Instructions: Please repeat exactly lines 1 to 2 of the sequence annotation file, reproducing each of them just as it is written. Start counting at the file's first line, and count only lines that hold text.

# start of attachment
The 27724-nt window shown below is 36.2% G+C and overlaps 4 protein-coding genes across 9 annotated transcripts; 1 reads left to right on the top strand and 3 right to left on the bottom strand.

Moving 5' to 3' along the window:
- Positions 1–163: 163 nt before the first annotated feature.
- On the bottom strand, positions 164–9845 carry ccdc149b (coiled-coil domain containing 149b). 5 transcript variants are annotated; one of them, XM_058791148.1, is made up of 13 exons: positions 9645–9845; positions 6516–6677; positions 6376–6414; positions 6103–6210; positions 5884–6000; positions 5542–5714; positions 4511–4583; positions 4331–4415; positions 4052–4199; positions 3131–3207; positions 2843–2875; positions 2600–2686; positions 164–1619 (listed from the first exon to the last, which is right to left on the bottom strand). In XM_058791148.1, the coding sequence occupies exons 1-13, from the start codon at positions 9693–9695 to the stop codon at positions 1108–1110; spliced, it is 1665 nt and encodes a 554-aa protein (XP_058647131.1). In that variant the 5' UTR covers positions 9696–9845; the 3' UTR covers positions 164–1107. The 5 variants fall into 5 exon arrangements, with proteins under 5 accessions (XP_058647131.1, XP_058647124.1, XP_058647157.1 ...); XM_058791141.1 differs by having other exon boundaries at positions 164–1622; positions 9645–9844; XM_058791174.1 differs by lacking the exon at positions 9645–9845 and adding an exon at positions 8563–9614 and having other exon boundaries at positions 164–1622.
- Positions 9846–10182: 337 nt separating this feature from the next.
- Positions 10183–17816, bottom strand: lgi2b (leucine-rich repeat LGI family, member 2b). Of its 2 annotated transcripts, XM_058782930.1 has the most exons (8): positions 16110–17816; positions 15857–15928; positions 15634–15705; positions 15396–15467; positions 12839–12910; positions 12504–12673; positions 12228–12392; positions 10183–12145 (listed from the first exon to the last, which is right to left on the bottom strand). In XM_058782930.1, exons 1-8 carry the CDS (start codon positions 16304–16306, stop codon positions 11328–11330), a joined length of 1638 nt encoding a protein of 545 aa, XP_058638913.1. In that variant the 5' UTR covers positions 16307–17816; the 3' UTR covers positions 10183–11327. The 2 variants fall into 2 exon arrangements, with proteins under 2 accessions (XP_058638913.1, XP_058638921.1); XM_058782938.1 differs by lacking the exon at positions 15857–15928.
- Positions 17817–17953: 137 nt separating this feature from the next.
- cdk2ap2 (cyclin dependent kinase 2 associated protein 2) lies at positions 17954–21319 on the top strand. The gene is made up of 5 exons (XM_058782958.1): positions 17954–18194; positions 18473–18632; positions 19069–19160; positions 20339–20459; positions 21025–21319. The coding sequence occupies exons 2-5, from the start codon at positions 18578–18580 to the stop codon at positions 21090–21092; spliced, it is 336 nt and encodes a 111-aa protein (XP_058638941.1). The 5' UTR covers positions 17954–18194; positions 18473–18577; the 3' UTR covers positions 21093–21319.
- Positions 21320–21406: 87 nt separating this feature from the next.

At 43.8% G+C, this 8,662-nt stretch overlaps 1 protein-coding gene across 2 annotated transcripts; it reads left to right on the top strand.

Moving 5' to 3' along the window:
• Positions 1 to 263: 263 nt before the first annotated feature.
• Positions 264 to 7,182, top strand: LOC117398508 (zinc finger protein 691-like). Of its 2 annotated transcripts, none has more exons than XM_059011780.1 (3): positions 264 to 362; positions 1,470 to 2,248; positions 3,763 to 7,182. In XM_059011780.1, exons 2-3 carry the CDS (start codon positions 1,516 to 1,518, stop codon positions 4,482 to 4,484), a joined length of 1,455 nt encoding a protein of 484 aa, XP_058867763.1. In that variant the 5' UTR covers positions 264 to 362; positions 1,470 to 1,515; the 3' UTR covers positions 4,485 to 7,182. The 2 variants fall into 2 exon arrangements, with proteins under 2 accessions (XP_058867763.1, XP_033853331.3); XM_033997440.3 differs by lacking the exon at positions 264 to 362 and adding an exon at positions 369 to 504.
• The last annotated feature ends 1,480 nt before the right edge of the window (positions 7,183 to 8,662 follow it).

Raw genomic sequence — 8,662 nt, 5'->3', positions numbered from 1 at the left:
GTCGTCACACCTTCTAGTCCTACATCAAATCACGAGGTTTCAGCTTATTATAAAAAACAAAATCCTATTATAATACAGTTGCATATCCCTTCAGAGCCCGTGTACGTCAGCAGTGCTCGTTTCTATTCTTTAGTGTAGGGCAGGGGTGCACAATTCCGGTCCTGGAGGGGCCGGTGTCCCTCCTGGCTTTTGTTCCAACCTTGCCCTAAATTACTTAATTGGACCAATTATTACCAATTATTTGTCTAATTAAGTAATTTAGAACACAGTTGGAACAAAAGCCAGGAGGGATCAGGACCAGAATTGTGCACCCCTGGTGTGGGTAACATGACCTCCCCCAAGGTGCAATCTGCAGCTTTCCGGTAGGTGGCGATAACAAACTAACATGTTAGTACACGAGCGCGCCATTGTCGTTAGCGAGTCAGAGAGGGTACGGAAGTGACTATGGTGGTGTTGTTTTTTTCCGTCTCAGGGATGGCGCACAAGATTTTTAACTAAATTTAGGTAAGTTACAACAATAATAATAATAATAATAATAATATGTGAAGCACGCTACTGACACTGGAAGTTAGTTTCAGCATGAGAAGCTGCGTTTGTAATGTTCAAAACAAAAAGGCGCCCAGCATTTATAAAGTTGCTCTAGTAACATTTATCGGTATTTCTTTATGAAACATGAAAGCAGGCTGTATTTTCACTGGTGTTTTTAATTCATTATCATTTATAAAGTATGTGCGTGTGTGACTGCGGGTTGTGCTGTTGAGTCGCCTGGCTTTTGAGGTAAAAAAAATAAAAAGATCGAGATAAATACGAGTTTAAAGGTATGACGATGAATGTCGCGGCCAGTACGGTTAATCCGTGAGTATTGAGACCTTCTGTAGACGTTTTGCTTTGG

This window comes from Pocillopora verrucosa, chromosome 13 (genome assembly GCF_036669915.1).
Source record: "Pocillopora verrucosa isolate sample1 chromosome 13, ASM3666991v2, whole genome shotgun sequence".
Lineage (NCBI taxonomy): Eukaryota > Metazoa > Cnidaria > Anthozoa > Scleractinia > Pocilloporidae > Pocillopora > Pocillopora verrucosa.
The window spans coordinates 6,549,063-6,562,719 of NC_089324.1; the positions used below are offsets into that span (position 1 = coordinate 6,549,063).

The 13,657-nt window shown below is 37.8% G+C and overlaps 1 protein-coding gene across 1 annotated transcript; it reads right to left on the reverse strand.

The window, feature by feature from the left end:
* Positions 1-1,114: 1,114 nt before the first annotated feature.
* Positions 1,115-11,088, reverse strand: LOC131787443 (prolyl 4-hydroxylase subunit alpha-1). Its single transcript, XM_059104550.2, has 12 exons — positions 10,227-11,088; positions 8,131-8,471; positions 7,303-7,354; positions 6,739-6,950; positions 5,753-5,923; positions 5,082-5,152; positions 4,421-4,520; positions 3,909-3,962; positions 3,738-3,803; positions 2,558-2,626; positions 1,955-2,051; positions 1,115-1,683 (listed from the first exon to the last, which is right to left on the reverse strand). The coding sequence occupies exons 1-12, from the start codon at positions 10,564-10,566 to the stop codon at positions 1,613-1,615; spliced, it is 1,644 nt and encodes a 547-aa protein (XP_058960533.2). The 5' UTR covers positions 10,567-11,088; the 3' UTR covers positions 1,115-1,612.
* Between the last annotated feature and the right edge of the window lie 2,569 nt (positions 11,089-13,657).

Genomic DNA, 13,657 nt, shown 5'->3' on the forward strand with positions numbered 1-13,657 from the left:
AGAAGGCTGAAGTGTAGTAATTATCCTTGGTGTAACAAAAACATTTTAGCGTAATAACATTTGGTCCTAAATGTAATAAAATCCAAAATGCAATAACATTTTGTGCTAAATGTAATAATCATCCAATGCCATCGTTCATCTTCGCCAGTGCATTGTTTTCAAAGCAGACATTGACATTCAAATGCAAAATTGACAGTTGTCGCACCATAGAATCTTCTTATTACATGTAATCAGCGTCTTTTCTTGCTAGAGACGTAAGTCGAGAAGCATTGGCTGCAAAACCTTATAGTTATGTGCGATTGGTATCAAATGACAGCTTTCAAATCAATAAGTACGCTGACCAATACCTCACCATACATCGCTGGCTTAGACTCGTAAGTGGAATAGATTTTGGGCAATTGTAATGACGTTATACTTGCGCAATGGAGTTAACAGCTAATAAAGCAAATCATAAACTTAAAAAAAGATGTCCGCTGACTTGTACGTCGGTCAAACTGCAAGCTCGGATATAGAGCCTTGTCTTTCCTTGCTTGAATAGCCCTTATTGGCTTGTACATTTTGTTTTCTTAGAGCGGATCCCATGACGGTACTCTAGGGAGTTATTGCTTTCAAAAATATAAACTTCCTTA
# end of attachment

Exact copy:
The 27724-nt window shown below is 36.2% G+C and overlaps 4 protein-coding genes across 9 annotated transcripts; 1 reads left to right on the top strand and 3 right to left on the bottom strand.

Moving 5' to 3' along the window: